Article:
Allergic Contact Dermatitis to Plant Extracts in Cosmetics

Many ‘free from’ skincare consumers like to view the natural ingredients in their cosmetics as entirely benign forces, which are bound to impart only goodness to the skin. However, a new paper offers a sobering reminder that some of the most potent allergens used in skincare products are sourced from mother nature – not the laboratory. Alex Gazzola reports on its findings.

Herbal

Natural ingredients in skincare and cosmetics can be wonderfully beneficial to the health, condition and vitality of the skin, rich as they are in essential fatty acids, antioxidants and other nourishing nutrients. But just as tree nuts and fish are highly nutritious foods to the vast majority of us, but potentially harmful to a small percentage, likewise botanical extracts in skincare can trigger highly unpleasant reactions in a few.

A new paper, Allergic Contact Dermatitis to Plant Extracts in Cosmetics, published in the journal Seminars in Cutaneous Medicine and Surgery, has examined the evidence for such allergic and irritant reactions. The researchers revealed that in one survey of 400 dermatology and allergy patients, 60% reported using natural cosmetics, and 6% of them reported experiencing reactions to them. However, given that some products whose manufacturers describe as ‘natural’ may not be, these figures may not reveal the true picture. There is also a difference between irritant contact dermatitis – which does not involve the immune system – and allergic contact dermatitis – which does. Consumers are unlikely to be able to tell the difference themselves, but irritant contact dermatitis is far more common.

The paper’s authors point out that allergic contact dermatitis is rare – effecting around 1 in 250 of the population – but that almost 10% of patients undergoing patch testing have it. However, botanical extracts aside, the authors say that “one must consider a reaction to other components of the cosmetic such as fragrances, preservatives, and sunscreens” (fragrances, of course, can be natural, synthesised copies of natural, or artificial).

That said, they did identify the key botanical extracts which appear to be the most problematic.

Compositae family plants
These include arnica, chamomile and marigold / calendula – all of which are often used in balms and healing ointments – and dandelions and feverfew.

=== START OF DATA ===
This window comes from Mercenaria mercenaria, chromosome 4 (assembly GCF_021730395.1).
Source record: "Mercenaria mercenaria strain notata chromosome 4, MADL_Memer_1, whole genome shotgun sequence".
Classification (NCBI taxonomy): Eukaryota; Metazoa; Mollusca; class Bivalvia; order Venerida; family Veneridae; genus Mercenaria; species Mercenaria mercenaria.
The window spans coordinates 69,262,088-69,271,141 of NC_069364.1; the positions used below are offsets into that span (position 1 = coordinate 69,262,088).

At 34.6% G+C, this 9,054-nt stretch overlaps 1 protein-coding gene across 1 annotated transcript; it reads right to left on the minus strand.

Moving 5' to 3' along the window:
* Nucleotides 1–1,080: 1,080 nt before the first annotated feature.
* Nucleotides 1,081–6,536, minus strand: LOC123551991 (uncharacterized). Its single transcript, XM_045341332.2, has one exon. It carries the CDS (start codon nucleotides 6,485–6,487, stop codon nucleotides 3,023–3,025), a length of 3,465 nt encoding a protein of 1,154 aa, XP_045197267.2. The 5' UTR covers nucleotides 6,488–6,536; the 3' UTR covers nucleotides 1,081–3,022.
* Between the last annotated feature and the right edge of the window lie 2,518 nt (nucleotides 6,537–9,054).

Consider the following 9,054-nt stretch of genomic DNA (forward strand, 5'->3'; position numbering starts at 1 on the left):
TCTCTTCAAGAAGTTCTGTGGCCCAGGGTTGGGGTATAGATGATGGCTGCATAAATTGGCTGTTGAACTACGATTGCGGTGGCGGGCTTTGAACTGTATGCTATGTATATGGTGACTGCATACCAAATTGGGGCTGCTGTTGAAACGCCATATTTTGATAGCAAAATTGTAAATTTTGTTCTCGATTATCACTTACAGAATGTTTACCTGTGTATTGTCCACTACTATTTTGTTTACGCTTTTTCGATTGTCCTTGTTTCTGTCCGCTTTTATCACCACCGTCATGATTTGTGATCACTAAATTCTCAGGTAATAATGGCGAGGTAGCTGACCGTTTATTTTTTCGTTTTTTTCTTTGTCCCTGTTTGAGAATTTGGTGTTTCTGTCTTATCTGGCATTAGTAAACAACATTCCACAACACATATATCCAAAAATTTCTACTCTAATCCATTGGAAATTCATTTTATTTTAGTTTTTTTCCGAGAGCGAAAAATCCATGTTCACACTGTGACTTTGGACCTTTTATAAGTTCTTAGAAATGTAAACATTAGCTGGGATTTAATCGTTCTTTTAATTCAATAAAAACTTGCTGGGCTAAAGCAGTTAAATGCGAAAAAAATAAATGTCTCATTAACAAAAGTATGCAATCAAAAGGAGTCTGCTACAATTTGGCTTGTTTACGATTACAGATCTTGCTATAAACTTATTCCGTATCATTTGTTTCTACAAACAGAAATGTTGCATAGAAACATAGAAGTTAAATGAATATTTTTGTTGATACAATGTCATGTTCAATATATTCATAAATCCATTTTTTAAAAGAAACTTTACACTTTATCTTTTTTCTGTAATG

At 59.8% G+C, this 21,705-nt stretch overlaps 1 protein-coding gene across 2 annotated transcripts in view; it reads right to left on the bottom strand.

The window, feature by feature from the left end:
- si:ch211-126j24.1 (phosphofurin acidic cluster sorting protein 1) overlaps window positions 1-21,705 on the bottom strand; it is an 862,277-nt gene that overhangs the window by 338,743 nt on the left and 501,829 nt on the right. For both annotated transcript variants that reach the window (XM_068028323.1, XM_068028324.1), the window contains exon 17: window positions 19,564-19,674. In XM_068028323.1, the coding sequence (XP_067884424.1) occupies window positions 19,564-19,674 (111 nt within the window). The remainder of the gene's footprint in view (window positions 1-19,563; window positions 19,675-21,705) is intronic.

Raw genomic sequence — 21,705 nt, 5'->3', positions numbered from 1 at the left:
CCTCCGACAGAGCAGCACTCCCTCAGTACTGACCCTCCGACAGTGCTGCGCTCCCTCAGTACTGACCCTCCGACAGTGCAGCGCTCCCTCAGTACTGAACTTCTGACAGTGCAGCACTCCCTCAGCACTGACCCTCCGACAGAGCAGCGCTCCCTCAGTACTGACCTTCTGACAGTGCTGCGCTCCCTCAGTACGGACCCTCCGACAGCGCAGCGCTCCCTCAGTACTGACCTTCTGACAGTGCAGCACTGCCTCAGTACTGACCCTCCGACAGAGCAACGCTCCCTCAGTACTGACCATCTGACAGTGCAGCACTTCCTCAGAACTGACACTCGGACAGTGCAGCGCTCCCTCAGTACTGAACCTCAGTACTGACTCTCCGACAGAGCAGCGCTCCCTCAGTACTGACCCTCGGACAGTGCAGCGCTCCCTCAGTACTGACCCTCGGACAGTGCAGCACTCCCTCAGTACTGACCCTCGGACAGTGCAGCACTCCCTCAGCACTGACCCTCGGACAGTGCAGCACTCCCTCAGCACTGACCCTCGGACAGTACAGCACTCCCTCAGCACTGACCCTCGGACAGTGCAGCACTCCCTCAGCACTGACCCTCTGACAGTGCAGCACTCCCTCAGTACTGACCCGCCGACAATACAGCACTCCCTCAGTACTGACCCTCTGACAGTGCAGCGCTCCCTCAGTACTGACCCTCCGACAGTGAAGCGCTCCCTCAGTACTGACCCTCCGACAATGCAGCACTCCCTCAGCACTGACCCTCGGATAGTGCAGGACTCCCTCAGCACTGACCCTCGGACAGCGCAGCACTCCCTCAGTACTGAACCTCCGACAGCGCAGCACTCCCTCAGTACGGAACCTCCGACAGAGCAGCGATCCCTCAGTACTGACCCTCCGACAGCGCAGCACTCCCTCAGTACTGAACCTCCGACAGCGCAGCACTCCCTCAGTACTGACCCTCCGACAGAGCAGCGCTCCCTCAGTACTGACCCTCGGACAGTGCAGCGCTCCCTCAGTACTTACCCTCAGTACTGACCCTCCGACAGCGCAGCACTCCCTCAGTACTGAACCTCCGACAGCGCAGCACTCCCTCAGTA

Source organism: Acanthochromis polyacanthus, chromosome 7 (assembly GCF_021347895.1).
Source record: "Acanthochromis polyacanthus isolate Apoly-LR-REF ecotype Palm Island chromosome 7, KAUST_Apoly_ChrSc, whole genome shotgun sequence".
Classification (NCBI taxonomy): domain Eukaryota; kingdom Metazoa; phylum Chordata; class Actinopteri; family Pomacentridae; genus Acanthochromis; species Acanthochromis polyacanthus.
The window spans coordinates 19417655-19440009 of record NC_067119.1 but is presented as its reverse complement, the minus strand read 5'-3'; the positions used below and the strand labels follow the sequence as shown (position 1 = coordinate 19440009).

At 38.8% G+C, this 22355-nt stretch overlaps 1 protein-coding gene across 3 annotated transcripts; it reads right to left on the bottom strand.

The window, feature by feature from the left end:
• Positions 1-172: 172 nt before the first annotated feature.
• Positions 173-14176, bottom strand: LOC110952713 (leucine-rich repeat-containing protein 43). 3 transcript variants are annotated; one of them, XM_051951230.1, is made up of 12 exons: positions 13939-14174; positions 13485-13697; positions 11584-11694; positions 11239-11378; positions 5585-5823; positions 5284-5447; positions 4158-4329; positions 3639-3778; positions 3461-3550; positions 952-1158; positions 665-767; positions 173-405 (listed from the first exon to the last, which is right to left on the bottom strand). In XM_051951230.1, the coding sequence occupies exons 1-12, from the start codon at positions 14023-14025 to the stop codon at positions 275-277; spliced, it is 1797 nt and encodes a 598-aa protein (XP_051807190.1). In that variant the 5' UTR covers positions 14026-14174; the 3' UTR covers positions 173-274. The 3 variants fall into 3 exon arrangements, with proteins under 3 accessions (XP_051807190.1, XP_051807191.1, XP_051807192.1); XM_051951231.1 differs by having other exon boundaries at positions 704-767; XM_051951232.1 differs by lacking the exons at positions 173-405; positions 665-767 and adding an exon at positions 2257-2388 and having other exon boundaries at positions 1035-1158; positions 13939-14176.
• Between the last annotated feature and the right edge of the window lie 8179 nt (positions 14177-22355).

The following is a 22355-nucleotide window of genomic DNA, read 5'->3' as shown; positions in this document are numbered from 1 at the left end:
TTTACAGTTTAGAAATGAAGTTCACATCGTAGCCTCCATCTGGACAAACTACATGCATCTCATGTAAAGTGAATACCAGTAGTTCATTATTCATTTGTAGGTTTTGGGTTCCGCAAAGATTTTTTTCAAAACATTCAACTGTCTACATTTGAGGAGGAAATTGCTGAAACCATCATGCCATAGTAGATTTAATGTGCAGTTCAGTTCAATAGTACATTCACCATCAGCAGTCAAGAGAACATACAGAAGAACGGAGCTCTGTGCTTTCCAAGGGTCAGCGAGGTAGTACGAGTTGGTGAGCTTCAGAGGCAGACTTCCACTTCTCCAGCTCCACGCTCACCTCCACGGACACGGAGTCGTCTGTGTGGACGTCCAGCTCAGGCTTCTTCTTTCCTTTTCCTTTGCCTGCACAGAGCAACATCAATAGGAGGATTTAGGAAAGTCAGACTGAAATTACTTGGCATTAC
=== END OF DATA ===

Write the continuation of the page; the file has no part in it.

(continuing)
Tea tree oil

tea tree

Or melaleuca alternifolia. Its allergenic properties may be as a direct consequence of its natural anti-microbial qualities. Chemicals created when tea tree oil compounds degrade under light are more potent sensitisers – so the advice to use fresh and light-protected tea tree oil products is valid.

Peppermint oil
Or mentha peperita. Often found in footcare products.

Lavender oil
Lavandula augustifolia is related to peppermint.

Lichens

Evernie prunastrThese include oak moss (evernia prunastri - illuistrated) and tree moss (evernia furfuracea) – both among the 26 fragrance allergens which must be named on cosmetic labelling, and which in 2012
the Scientific Committee on Consumer Safety (SCCS) recommended should be banned from skincare products
.

Henna
This is lawsonia inermis. The highly allergenic compound PPD – read our previous articles about it and its use in hair dyes here and here – is often added to henna to enhance its colouring effect, but the report suggests that henna may be problematic in itself too.

Other plant allergens
The report’s authors name several, including neem oil, olive oil, aloe vera, jojoba oil and castor oil.

In conclusion, the researchers state they expect use of natural botanical skincare products to increase in years to come, but that many allergens – including preservatives, fragrances, dyes, and sunsecreens – should be considered as potential culprits, as well as botanical extracts, when trying to reach a diagnosis.

The full paper can be read here.
Also worth a read is Colin’s Beauty Pages’ take.

February 2014

 

 

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